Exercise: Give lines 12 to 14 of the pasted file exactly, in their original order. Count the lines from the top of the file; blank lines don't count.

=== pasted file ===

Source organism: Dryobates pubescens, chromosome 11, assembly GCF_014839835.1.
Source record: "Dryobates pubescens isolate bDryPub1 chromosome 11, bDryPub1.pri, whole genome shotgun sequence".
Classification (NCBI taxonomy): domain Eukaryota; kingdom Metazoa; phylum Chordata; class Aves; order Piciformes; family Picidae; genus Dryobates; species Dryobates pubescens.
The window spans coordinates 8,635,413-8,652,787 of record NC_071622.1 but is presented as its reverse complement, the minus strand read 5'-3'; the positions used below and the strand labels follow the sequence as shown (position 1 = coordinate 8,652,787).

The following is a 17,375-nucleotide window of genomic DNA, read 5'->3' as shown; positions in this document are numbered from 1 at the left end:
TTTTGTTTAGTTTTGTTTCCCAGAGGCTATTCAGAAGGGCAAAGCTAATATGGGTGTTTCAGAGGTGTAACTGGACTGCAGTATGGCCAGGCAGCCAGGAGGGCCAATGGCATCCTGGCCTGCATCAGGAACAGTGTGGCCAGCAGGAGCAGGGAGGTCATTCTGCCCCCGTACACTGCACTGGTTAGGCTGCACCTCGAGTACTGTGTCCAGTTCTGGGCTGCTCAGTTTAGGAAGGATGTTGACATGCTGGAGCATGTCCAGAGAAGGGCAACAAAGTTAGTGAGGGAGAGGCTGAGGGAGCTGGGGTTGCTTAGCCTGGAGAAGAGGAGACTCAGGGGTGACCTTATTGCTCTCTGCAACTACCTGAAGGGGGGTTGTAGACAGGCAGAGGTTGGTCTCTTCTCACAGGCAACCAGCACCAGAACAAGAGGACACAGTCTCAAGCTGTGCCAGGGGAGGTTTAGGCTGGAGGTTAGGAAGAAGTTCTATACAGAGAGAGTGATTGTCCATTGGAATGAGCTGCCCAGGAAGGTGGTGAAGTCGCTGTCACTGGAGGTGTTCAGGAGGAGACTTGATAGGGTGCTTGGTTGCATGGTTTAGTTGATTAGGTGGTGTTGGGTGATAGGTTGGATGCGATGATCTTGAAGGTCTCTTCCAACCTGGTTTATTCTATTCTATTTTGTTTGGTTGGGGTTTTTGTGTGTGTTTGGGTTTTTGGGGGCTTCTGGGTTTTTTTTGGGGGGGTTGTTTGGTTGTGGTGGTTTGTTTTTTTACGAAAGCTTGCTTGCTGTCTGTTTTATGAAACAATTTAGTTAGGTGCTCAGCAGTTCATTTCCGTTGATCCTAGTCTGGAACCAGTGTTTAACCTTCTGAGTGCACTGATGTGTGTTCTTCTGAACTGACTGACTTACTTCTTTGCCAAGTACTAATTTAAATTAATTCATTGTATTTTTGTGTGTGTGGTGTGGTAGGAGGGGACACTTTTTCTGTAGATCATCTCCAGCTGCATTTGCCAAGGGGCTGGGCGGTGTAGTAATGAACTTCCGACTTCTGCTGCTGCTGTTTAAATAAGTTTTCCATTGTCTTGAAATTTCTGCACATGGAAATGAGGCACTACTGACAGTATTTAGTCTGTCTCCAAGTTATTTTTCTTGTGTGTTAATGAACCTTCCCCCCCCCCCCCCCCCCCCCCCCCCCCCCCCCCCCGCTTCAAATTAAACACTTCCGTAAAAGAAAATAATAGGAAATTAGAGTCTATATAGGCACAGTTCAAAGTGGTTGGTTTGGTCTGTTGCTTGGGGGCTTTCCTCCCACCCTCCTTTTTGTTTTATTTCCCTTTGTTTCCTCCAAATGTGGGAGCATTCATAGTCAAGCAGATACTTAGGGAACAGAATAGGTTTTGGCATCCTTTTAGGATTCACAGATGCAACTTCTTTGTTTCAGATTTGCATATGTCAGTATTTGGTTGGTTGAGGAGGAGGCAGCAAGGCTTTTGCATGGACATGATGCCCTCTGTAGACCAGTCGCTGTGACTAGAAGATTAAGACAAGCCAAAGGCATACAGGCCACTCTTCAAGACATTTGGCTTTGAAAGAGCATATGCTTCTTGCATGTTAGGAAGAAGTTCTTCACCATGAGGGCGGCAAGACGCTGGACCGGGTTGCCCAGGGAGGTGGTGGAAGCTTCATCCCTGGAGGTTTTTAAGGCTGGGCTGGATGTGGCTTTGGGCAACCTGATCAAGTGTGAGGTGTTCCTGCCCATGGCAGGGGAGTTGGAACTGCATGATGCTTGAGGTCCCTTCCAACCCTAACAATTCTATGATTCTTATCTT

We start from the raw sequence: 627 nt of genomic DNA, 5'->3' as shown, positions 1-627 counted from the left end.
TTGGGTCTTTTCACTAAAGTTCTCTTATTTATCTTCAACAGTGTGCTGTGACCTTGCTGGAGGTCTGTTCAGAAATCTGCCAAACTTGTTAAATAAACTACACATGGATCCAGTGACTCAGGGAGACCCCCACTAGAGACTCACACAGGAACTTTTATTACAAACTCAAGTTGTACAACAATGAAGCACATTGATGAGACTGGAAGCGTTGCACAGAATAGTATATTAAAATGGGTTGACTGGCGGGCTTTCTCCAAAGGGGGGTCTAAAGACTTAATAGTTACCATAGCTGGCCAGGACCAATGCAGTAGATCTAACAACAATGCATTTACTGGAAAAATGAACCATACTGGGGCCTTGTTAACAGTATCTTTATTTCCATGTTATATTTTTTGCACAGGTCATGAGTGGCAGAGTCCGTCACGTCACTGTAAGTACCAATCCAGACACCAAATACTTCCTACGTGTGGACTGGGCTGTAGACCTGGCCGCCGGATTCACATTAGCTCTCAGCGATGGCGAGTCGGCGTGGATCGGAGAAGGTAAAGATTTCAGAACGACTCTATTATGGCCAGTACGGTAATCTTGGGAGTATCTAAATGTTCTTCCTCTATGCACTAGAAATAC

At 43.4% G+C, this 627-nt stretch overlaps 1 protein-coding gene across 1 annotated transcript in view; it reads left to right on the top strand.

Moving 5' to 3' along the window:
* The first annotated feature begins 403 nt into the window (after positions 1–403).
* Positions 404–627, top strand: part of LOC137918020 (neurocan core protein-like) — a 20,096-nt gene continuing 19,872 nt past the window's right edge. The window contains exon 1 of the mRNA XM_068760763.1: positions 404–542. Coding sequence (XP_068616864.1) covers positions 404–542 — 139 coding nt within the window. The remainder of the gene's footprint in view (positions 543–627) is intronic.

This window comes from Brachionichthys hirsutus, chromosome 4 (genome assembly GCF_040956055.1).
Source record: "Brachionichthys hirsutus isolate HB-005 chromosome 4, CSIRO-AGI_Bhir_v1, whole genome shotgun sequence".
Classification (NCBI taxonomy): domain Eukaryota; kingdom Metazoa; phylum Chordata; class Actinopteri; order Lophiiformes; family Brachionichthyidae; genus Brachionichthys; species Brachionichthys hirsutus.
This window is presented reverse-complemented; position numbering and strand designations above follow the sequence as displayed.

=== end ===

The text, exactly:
* Positions 404–627, top strand: part of LOC137918020 (neurocan core protein-like) — a 20,096-nt gene continuing 19,872 nt past the window's right edge. The window contains exon 1 of the mRNA XM_068760763.1: positions 404–542. Coding sequence (XP_068616864.1) covers positions 404–542 — 139 coding nt within the window. The remainder of the gene's footprint in view (positions 543–627) is intronic.

This window comes from Brachionichthys hirsutus, chromosome 4 (genome assembly GCF_040956055.1).
Source record: "Brachionichthys hirsutus isolate HB-005 chromosome 4, CSIRO-AGI_Bhir_v1, whole genome shotgun sequence".